Wednesday, January 9, 2008

Repair or Replace? YOU DECIDE.

It's a common dilemma in any home when televisions, computers, and other household appliances begin to show their age. Should you repair or replace them? The same goes for your heating and cooling system. When it breaks down, it's tempting to go the quick route and pay for repairs to get it up and running again. That quick-fix may seem the least expensive route now, but it may not offer the most value in the long haul.

Determining when it's time to call for repairs or replace equipment can be difficult. There's a lot to consider: the system's age, overall condition, efficiency, and energy and repair costs. The U.S. Environmental Protection Agency's ENERGY STAR program offers a few tips to help you determine if you should junk your equipment or try to squeeze more life out of it with repairs. If two or more items apply to you in the Replace column, then it's probably time to consider making the investment of an ENERGY STAR qualified replacement system.

Sometimes, it's not so clear that your system is in trouble. Noisy cooling equipment unevenly heated or cooled rooms, excessive dust, or frequent cycling on and off—all of these may indicate an inefficient heating and cooling system. In this case, you'd want to call a professional contractor to review the value and comfort features of new ENERGY STAR qualified equipment.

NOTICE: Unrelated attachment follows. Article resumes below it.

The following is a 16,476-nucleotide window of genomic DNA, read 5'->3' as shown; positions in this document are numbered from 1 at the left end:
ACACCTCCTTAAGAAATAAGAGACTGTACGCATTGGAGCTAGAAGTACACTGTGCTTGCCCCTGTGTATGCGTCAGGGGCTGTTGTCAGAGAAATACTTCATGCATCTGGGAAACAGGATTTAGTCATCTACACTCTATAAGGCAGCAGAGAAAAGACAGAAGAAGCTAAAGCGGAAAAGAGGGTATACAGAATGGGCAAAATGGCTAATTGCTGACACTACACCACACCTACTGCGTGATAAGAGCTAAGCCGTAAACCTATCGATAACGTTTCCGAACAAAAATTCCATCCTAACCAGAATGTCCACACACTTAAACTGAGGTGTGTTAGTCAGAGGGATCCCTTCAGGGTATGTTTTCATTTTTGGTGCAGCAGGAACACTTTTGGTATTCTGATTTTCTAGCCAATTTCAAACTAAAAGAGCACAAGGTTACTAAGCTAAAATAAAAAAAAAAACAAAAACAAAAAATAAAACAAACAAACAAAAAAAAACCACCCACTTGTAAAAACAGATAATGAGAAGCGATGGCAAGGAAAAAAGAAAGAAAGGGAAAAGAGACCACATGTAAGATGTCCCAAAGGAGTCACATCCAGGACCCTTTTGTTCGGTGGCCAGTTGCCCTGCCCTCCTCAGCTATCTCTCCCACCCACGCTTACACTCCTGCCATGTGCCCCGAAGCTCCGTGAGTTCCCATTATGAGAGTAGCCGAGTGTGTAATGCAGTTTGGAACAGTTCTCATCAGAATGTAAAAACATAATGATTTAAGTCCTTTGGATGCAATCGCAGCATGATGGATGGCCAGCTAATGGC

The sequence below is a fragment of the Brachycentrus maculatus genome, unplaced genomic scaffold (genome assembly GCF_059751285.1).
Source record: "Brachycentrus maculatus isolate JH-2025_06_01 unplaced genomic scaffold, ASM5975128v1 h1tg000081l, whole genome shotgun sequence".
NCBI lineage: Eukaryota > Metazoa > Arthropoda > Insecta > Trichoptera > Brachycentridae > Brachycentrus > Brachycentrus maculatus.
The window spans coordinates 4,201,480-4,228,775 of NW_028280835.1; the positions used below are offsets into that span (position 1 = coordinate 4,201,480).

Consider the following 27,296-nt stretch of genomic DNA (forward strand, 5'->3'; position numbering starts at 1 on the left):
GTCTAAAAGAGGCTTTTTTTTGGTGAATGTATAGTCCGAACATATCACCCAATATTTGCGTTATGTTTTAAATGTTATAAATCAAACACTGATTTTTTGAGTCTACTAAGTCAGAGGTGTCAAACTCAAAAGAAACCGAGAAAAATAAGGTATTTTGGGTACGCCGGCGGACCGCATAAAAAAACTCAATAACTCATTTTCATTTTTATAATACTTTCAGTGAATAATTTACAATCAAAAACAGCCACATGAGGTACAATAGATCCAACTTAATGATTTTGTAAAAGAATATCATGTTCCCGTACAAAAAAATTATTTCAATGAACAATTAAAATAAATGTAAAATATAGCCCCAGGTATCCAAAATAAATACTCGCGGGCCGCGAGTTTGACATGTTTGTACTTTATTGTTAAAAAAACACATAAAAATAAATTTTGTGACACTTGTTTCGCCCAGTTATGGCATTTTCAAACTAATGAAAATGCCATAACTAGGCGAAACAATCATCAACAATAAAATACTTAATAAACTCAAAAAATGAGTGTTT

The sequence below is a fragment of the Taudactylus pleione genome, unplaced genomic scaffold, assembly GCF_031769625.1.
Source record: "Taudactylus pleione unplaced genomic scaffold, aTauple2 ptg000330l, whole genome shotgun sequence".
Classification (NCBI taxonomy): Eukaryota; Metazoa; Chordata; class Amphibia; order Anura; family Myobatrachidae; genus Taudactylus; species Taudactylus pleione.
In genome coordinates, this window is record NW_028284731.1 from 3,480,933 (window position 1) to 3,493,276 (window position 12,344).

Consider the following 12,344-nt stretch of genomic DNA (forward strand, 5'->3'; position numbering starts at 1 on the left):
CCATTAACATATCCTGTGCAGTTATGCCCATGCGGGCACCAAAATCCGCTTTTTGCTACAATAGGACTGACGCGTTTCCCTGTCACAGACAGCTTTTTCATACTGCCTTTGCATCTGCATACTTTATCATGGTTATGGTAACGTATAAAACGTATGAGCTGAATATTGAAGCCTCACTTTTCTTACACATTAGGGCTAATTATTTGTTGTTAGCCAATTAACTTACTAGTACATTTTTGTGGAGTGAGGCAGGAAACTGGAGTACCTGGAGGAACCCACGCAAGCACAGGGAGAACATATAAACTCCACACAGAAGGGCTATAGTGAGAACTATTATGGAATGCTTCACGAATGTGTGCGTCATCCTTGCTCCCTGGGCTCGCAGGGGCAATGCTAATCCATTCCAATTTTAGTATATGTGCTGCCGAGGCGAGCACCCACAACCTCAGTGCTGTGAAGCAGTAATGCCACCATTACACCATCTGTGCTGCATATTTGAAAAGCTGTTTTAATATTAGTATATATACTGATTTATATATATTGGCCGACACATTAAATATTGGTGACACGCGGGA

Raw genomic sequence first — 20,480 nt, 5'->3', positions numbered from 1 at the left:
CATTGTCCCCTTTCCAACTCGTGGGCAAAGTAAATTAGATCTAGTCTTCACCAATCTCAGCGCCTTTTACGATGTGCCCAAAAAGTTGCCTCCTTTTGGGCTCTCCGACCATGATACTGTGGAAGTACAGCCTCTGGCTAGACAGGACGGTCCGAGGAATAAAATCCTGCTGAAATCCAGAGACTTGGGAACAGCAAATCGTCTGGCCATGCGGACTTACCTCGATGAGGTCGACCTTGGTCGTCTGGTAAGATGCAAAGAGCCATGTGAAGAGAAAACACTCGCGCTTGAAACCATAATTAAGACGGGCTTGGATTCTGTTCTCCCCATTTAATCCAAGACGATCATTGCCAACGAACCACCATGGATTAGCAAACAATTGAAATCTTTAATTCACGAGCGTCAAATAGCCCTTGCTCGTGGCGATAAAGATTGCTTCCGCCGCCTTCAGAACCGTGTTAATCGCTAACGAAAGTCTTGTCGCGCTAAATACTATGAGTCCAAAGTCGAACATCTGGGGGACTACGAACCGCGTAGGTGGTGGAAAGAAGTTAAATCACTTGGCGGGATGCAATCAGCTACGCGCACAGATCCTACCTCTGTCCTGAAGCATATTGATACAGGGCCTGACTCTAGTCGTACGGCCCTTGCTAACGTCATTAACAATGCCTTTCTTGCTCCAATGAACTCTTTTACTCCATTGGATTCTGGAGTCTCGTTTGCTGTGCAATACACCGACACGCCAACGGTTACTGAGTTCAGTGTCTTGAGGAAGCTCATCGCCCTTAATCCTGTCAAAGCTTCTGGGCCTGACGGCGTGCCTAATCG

Repair or replace. It's your decision. One thing is for certain: if you decide to make a change in your heating and cooling system, make sure a professional contractor does the complete job. Only proper installation of your equipment will ensure that it operates at peak efficiency and delivers all the benefits you expect and paid for.

For complete information on keeping your home comfortable year-round, get the ENERGY STAR Guide to Energy-Efficient Cooling and Heating or contact Veterans Energy Solutions, LLC at 305-593-9191 or

Should you repair or replace your air conditioner, heat pump, furnace, or boiler?

Continue to repair if:

1. Under 10 years old (under 15 years for a furnace or boiler)
2. Good service record
3. Major repairs made recently; only minor repair needed
4. On/off cycling is not excessive
5. Performing up to expectations
6. Moving soon

Time to replace if:

1. Over 10 years old (over 15 years for a furnace or boiler)
2. Has had repeat problems
3. Extensive or costly repairs needed
4. On/off cycling seems excessive
5. Not performing up to expectations
6. Staying in the home for a long period

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